Monday, April 30, 2007
Nodler awash in money from gambling interests, lobbyists
During the past couple of weeks in the Missouri Senate, Sen. Gary Nodler, R-Joplin, has been involved in two controversial proposals to increase scholarships for Missouri students, both of which, critics have said, have used the money for needy students as a disguise for the real intention of the bill.
Nodler's MOHELA bill has been criticized as a paean to special interests, while he was on the winning side last Tuesday of a 17-16 vote to raise the loss limit on Missouri casinos, a stance which puts him at odds with his own party's platform.
While certainly it is not difficult to believe the senator sincerely wants to improve the lot of Missouri college and university students, it is also hard to overlook just how much money the senator has been raking in from casino interests and from those connected to the industry.
In his April disclosure form filed with the Missouri Ethics Commission, Nodler reported receiving $3,950 that can be connected to gambling including:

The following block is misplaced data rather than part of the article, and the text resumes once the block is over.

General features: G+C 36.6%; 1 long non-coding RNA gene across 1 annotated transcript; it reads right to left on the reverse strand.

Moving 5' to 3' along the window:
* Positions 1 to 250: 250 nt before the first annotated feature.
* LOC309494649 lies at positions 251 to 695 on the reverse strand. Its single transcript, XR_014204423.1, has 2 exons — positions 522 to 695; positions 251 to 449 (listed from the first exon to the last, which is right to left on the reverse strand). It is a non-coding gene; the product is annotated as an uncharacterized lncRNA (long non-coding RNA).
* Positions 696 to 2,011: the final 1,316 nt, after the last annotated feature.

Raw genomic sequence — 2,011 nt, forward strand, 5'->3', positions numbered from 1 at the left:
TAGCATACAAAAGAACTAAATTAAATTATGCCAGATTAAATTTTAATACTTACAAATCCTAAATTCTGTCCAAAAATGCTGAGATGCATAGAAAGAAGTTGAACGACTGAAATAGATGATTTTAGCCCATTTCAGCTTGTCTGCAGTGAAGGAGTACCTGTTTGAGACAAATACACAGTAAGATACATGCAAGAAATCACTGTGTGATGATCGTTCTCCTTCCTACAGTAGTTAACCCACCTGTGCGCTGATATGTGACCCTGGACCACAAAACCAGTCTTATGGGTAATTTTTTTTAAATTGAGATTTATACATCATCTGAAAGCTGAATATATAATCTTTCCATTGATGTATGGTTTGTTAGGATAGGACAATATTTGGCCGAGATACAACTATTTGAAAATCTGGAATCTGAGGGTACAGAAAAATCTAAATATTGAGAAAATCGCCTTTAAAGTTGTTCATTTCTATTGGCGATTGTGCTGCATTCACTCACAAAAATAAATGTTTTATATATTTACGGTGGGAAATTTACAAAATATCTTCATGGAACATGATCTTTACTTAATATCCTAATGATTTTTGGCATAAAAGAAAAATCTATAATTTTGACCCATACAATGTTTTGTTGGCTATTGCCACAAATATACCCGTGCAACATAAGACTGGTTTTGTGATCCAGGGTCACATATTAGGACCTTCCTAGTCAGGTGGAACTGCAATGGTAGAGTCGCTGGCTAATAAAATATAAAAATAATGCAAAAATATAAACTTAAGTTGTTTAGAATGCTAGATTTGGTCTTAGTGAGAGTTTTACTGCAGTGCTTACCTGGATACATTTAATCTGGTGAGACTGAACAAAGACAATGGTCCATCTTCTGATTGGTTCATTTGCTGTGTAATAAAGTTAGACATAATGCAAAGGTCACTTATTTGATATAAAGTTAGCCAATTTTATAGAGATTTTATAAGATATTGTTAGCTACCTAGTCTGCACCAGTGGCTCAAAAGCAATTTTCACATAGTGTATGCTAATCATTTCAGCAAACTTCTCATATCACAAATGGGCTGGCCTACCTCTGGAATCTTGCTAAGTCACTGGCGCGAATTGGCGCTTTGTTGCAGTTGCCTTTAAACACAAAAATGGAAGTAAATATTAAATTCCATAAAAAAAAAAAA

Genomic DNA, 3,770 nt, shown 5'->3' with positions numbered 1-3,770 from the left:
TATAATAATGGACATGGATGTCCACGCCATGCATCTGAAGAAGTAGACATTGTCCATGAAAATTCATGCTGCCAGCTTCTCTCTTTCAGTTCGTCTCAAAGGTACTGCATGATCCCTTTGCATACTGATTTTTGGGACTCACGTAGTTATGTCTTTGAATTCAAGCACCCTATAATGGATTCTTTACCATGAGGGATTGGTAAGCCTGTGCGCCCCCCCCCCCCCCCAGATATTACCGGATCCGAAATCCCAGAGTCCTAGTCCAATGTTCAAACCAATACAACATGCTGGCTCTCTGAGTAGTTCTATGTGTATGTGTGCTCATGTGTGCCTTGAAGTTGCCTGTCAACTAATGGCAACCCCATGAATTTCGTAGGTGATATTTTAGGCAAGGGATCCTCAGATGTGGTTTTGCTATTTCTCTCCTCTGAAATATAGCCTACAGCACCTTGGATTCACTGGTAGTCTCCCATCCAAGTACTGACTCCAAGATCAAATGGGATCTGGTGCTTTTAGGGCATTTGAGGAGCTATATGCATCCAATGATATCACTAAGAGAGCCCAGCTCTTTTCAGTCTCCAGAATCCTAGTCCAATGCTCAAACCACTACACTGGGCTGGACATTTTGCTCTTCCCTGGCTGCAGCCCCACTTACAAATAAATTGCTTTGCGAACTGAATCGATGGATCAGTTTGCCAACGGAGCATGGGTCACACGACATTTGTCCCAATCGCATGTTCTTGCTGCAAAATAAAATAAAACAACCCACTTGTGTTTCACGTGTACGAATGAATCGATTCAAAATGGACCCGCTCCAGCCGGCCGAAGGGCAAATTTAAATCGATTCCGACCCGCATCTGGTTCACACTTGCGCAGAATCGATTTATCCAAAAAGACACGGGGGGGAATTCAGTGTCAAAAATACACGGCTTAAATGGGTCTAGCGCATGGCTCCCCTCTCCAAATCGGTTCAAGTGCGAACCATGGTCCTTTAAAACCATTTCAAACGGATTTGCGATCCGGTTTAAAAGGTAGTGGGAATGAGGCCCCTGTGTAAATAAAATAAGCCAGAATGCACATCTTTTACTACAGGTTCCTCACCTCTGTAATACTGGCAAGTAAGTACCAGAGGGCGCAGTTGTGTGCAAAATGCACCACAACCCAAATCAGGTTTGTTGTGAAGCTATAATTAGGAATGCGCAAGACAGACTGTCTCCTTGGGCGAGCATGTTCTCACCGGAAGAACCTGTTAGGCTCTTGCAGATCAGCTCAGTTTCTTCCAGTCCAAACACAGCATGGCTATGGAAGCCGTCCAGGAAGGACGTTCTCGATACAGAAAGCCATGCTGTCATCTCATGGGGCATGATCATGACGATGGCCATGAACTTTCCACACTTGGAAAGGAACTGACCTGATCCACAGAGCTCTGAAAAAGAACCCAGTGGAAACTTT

-$650 from Isle of Capri Casinos
-$500 from Michael Winner, lobbyist for the Missouri Gaming Association
-$500 from Brent Hemphill, lobbyist for Argosy Gaming
-A total of $2,300 from Missouri Pharmacy Association, Missouri Physician Assistant, Missouri Dental PAC and Southwest Missouri Dental PAC, all of which are represented by the lobbying firm of Gamble and Schlemeier, which represents the interests of Ameristar Casinos.
During the 2006 calendar year, the Elect Nodler Committee picked up approximately $6,000 connected to gambling, including $650 (the maximum amount allowed at that time) from Harrah's, $650 from Isle of Capri Casinos, and $2,950 from interests represented by Gamble & Schlemeier.
Though it could very well be coincidence, the 32nd District Senatorial Committee donated $2,400 to the Elect Nodler Committee March 31, the same day it received $2,500 from the 129th Legislative District Republican Committee, virtually the same amount that committee had received during the reporting period from interests represented by Gamble and Schlemeier.
The gambling loss limit may take some profit away from the casinos, but they are still making money, big money. The idea of allowing them to hurt families by removing the loss limits that prevent addicted gamblers from losing too much money during a casino visit just so they can add to those totals is obscene.
So is the idea of pouring money into legislators' campaign accounts to make it happen.